Washington: President Barack Obama's home town of Chicago broke into protests as police released a chilling dash-cam video showing a white police officer shooting a 17-year-old black teenager 16 times last year.
Ahead of the video's release late Tuesday on the orders of a judge, the white police officer Jason Van Dyke who shot black teenager Laquan McDonald on October 20, 2014 was charged with first-degree murder. He is being held without bond.
A group of protesters began marching, chanting "16 shots" and "We got to fight back!" soon after the video's release as Chicago braced.
"People have a right to be angry, people have a right to protest, people have a right to free speech," Chicago Police Superintendent Garry McCarthy said. "But they do not have a right to commit criminal acts."
The nearly seven-minute video shows the dash-cam view as a patrol car approaches the scene. About five minutes and 20 seconds in, McDonald is seen running, then walking down a road toward several squad cars with flashing lights.
With his left hand near his pocket, McDonald veers away from two police officers, who have their guns drawn.
Seconds later, McDonald appears to spin around, then falls, writhing as shots keep hitting his body, sending puffs of smoke into the air.
One Twitter user compared McDonald's death to that of Walter Scott, a black man in South Carolina who was killed by an officer after being pulled over, reportedly for a broken brake light, and later struck in the back as he was running away from police.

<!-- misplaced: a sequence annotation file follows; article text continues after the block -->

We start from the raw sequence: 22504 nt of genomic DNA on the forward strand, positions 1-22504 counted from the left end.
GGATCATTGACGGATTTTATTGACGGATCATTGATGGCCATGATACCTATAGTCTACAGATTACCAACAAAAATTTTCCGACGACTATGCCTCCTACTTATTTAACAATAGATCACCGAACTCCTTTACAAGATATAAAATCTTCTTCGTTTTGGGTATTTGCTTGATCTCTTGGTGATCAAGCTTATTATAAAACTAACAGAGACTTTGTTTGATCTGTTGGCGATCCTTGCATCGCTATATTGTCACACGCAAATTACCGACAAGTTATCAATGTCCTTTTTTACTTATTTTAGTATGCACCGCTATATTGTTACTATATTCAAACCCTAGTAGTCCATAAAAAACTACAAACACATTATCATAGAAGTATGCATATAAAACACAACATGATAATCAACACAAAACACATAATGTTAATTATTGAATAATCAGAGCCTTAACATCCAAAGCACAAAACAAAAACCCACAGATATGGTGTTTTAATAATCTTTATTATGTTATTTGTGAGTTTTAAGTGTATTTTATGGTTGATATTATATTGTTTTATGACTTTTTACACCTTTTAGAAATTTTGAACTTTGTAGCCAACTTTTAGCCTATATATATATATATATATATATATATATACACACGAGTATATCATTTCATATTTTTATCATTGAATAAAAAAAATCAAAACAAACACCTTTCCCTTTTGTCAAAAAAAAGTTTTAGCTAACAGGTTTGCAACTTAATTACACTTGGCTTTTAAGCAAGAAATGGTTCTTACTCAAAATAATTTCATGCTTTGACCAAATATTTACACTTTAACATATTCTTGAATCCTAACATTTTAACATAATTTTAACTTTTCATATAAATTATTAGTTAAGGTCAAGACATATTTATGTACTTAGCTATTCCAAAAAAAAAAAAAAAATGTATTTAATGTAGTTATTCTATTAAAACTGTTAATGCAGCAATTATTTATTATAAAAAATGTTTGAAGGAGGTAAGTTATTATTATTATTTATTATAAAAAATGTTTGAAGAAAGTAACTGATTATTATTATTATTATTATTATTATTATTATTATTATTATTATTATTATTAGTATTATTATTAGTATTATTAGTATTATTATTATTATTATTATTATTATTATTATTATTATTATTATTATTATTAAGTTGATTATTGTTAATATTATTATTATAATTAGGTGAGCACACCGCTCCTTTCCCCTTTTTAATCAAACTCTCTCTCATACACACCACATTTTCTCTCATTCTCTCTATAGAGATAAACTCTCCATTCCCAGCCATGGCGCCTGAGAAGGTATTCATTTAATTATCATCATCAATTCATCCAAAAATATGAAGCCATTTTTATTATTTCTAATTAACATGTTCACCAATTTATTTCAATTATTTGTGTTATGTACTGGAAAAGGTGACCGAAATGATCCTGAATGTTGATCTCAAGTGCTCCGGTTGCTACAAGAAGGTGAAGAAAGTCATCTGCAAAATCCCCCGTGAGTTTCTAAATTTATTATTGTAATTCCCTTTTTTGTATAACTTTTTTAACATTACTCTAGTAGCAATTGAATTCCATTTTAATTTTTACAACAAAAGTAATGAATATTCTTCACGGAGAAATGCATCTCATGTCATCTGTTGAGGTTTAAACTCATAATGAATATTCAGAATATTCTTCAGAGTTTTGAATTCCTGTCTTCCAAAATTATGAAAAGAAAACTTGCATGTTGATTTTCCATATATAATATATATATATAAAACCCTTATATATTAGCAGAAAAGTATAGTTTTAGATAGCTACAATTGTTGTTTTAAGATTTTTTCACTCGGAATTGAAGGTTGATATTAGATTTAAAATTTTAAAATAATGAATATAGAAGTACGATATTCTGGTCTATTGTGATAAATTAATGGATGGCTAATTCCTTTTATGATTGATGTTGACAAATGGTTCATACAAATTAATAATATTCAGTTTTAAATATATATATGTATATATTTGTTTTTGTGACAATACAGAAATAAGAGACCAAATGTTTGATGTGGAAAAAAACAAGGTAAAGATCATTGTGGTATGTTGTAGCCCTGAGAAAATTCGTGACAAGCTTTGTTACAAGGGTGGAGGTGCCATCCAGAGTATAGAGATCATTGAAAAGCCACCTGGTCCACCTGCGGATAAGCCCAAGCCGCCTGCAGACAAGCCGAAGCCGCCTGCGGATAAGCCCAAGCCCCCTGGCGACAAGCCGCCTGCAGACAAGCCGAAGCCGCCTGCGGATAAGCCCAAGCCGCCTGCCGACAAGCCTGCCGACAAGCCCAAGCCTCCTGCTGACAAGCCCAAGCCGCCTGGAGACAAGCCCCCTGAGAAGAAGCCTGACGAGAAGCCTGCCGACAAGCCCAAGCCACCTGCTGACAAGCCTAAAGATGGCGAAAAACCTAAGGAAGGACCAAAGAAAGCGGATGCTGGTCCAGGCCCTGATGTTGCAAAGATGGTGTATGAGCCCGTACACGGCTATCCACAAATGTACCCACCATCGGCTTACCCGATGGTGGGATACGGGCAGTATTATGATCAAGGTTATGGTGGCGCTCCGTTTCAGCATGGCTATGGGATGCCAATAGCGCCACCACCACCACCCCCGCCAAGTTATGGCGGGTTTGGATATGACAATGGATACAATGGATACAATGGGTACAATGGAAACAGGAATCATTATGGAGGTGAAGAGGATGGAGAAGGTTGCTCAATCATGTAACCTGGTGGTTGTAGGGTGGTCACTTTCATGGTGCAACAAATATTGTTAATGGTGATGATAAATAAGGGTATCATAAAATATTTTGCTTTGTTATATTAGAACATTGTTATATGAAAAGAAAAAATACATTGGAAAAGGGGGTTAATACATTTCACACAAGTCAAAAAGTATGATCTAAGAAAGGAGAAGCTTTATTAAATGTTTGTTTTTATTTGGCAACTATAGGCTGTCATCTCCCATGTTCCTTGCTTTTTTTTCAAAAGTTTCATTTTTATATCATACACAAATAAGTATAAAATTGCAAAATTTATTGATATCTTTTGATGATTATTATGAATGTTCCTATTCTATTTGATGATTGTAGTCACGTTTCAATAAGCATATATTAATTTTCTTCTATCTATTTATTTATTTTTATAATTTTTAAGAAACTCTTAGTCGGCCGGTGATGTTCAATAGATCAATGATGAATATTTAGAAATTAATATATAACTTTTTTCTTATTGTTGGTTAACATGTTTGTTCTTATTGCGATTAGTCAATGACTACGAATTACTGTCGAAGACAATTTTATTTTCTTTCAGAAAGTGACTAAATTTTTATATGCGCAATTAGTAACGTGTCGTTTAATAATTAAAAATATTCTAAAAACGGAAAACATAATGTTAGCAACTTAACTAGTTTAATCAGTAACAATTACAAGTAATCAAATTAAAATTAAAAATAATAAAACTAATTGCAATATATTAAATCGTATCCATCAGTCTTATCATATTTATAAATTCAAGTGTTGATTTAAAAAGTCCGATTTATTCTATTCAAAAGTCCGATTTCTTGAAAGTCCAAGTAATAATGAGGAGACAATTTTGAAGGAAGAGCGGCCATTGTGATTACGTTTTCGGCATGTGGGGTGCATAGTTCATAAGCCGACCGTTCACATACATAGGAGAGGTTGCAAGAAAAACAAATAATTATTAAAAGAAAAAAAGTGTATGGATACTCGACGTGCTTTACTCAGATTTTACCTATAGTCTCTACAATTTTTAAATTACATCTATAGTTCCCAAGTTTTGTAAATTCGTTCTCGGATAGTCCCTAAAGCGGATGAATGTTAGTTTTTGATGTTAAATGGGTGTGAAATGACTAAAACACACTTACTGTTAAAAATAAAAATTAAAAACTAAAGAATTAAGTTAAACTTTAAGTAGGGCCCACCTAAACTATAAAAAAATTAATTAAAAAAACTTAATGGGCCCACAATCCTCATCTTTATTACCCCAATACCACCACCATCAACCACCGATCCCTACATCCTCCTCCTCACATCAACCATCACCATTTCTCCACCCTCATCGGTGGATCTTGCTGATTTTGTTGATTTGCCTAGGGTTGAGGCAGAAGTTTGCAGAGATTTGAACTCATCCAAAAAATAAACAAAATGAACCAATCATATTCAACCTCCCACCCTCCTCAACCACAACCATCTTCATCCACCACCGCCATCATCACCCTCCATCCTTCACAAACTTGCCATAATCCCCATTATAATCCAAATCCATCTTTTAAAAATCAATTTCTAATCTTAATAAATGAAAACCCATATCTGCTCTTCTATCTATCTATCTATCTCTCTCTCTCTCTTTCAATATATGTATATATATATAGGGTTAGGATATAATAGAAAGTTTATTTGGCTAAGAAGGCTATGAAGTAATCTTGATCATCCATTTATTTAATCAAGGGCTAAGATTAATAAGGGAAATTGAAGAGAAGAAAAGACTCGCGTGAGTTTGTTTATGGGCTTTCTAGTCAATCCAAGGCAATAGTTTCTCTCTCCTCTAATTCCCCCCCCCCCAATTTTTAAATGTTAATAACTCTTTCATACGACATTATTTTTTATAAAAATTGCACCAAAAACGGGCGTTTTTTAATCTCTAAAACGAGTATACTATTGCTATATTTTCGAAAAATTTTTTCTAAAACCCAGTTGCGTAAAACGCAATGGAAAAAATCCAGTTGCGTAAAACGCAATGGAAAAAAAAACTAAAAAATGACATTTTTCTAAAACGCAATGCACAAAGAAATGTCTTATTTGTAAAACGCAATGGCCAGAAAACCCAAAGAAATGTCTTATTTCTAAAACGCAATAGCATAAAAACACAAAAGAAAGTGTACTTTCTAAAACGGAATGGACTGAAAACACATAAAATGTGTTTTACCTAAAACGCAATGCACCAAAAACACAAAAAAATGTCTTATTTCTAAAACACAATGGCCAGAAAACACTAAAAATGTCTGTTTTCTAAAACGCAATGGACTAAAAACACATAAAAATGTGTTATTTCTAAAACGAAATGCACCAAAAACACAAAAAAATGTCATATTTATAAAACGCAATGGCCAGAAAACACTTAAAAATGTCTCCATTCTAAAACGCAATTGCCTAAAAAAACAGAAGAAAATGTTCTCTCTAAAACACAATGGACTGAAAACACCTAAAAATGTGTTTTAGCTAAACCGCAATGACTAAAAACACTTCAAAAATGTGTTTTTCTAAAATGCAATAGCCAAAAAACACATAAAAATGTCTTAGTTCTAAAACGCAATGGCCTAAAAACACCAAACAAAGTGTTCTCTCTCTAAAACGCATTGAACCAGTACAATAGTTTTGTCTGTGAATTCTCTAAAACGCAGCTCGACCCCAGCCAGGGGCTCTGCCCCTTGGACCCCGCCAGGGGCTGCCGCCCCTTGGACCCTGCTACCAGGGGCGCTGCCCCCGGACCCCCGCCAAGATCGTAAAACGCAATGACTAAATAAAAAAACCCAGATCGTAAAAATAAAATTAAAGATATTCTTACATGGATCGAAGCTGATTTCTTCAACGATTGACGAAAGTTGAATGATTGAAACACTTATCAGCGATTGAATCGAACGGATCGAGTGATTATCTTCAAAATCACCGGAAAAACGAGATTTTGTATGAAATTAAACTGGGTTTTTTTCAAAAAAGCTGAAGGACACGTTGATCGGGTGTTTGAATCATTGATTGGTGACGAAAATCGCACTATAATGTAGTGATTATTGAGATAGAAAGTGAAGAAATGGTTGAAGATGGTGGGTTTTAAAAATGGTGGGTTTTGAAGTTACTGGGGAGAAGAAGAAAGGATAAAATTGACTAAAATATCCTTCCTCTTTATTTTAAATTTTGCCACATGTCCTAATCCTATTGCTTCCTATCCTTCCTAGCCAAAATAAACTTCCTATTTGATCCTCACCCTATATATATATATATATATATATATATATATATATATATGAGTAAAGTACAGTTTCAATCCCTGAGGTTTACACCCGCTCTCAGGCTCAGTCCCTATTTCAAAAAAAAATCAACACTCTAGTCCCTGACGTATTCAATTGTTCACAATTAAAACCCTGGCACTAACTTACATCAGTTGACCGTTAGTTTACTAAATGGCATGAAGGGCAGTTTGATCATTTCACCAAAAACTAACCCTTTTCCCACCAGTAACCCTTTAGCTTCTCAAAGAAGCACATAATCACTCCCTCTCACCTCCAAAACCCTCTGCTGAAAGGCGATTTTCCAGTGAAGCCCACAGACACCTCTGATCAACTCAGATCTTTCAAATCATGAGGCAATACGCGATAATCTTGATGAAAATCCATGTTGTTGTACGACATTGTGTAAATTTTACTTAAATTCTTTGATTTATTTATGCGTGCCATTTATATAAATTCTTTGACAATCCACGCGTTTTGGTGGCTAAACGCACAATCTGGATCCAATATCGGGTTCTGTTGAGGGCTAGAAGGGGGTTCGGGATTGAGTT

Cook County State's Attorney Anita Alvarez announced charges against Van Dyke, who turned himself in to authorities Tuesday, happened one day before the city's deadline to release video that shows the shooting.
Until last week, officials had resisted such a release, fearing it could jeopardise investigations, CNN reported.
Others said it could spur major protests in reaction to footage that even Van Dyke's attorney admits is "graphic, disturbing and difficult to watch."
Alvarez said the deadline moved up the timing of her announcement but did not dictate her decision to charge the officer with first-degree murder. She also defended the time it took her office to investigate by saying the case is complicated.
Authorities say McDonald was armed with a 3-inch knife when Van Dyke confronted him. The teen did not comply with "numerous police orders to drop the knife," the officer's attorney, Daniel Herbert, told the Chicago Tribune.
(Arun Kumar can be contacted at firstname.lastname@example.org)